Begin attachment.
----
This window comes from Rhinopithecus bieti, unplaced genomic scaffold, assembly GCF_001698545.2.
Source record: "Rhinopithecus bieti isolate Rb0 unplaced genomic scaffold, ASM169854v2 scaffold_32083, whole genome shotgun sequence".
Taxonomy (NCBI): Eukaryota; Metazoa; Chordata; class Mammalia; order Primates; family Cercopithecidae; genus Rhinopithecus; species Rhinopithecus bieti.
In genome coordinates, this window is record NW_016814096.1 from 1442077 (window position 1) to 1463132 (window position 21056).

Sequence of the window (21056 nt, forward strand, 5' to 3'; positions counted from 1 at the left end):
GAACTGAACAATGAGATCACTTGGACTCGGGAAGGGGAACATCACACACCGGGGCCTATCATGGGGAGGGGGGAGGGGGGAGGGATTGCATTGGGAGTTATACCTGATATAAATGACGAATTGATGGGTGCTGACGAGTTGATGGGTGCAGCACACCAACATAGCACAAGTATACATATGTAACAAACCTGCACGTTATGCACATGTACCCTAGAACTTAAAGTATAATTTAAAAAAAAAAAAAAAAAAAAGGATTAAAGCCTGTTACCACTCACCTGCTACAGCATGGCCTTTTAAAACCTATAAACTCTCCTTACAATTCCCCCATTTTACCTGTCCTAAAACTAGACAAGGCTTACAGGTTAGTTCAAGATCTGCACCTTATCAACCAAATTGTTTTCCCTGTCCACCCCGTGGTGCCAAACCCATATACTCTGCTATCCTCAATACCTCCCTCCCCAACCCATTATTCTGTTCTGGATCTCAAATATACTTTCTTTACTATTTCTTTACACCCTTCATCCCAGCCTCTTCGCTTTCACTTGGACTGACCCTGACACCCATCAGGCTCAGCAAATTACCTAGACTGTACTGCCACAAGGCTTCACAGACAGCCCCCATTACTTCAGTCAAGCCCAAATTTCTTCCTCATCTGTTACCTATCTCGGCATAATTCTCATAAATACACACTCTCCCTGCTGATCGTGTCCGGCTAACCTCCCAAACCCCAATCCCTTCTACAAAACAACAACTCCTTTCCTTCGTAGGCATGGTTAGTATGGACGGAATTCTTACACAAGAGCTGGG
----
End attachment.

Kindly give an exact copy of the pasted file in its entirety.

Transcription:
This window comes from Rhinopithecus bieti, unplaced genomic scaffold, assembly GCF_001698545.2.
Source record: "Rhinopithecus bieti isolate Rb0 unplaced genomic scaffold, ASM169854v2 scaffold_32083, whole genome shotgun sequence".
Taxonomy (NCBI): Eukaryota; Metazoa; Chordata; class Mammalia; order Primates; family Cercopithecidae; genus Rhinopithecus; species Rhinopithecus bieti.
In genome coordinates, this window is record NW_016814096.1 from 1442077 (window position 1) to 1463132 (window position 21056).

Sequence of the window (21056 nt, forward strand, 5' to 3'; positions counted from 1 at the left end):
GAACTGAACAATGAGATCACTTGGACTCGGGAAGGGGAACATCACACACCGGGGCCTATCATGGGGAGGGGGGAGGGGGGAGGGATTGCATTGGGAGTTATACCTGATATAAATGACGAATTGATGGGTGCTGACGAGTTGATGGGTGCAGCACACCAACATAGCACAAGTATACATATGTAACAAACCTGCACGTTATGCACATGTACCCTAGAACTTAAAGTATAATTTAAAAAAAAAAAAAAAAAAAAGGATTAAAGCCTGTTACCACTCACCTGCTACAGCATGGCCTTTTAAAACCTATAAACTCTCCTTACAATTCCCCCATTTTACCTGTCCTAAAACTAGACAAGGCTTACAGGTTAGTTCAAGATCTGCACCTTATCAACCAAATTGTTTTCCCTGTCCACCCCGTGGTGCCAAACCCATATACTCTGCTATCCTCAATACCTCCCTCCCCAACCCATTATTCTGTTCTGGATCTCAAATATACTTTCTTTACTATTTCTTTACACCCTTCATCCCAGCCTCTTCGCTTTCACTTGGACTGACCCTGACACCCATCAGGCTCAGCAAATTACCTAGACTGTACTGCCACAAGGCTTCACAGACAGCCCCCATTACTTCAGTCAAGCCCAAATTTCTTCCTCATCTGTTACCTATCTCGGCATAATTCTCATAAATACACACTCTCCCTGCTGATCGTGTCCGGCTAACCTCCCAAACCCCAATCCCTTCTACAAAACAACAACTCCTTTCCTTCGTAGGCATGGTTAGTATGGACGGAATTCTTACACAAGAGCTGGG